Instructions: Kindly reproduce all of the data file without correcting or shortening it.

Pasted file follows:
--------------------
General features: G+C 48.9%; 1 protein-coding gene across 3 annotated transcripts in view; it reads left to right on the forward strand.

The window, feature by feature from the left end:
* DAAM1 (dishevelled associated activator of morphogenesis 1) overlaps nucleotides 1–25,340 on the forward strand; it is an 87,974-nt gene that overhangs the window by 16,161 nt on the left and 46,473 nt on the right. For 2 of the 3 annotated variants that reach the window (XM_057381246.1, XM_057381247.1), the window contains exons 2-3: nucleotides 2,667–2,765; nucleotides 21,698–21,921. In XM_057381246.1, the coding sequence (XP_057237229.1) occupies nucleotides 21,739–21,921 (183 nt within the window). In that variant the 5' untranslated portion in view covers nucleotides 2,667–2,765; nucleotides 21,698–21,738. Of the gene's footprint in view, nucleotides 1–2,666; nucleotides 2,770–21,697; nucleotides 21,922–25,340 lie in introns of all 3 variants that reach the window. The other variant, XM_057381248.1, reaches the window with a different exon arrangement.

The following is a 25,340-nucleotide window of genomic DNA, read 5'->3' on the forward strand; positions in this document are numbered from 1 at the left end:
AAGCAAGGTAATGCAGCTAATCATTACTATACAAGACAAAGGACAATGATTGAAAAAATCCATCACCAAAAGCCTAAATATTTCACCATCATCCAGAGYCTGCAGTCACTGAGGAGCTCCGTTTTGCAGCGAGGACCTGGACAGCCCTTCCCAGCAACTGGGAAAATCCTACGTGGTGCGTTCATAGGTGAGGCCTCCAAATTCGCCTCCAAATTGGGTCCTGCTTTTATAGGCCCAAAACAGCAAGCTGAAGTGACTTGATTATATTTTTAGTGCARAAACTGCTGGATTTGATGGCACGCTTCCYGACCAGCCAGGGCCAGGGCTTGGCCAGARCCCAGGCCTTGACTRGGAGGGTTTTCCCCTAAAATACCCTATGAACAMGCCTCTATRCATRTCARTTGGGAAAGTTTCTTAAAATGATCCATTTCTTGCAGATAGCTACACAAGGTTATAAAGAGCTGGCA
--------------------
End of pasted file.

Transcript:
General features: G+C 48.9%; 1 protein-coding gene across 3 annotated transcripts in view; it reads left to right on the forward strand.

The window, feature by feature from the left end:
* DAAM1 (dishevelled associated activator of morphogenesis 1) overlaps nucleotides 1–25,340 on the forward strand; it is an 87,974-nt gene that overhangs the window by 16,161 nt on the left and 46,473 nt on the right. For 2 of the 3 annotated variants that reach the window (XM_057381246.1, XM_057381247.1), the window contains exons 2-3: nucleotides 2,667–2,765; nucleotides 21,698–21,921. In XM_057381246.1, the coding sequence (XP_057237229.1) occupies nucleotides 21,739–21,921 (183 nt within the window). In that variant the 5' untranslated portion in view covers nucleotides 2,667–2,765; nucleotides 21,698–21,738. Of the gene's footprint in view, nucleotides 1–2,666; nucleotides 2,770–21,697; nucleotides 21,922–25,340 lie in introns of all 3 variants that reach the window. The other variant, XM_057381248.1, reaches the window with a different exon arrangement.

The following is a 25,340-nucleotide window of genomic DNA, read 5'->3' on the forward strand; positions in this document are numbered from 1 at the left end:
AAGCAAGGTAATGCAGCTAATCATTACTATACAAGACAAAGGACAATGATTGAAAAAATCCATCACCAAAAGCCTAAATATTTCACCATCATCCAGAGYCTGCAGTCACTGAGGAGCTCCGTTTTGCAGCGAGGACCTGGACAGCCCTTCCCAGCAACTGGGAAAATCCTACGTGGTGCGTTCATAGGTGAGGCCTCCAAATTCGCCTCCAAATTGGGTCCTGCTTTTATAGGCCCAAAACAGCAAGCTGAAGTGACTTGATTATATTTTTAGTGCARAAACTGCTGGATTTGATGGCACGCTTCCYGACCAGCCAGGGCCAGGGCTTGGCCAGARCCCAGGCCTTGACTRGGAGGGTTTTCCCCTAAAATACCCTATGAACAMGCCTCTATRCATRTCARTTGGGAAAGTTTCTTAAAATGATCCATTTCTTGCAGATAGCTACACAAGGTTATAAAGAGCTGGCA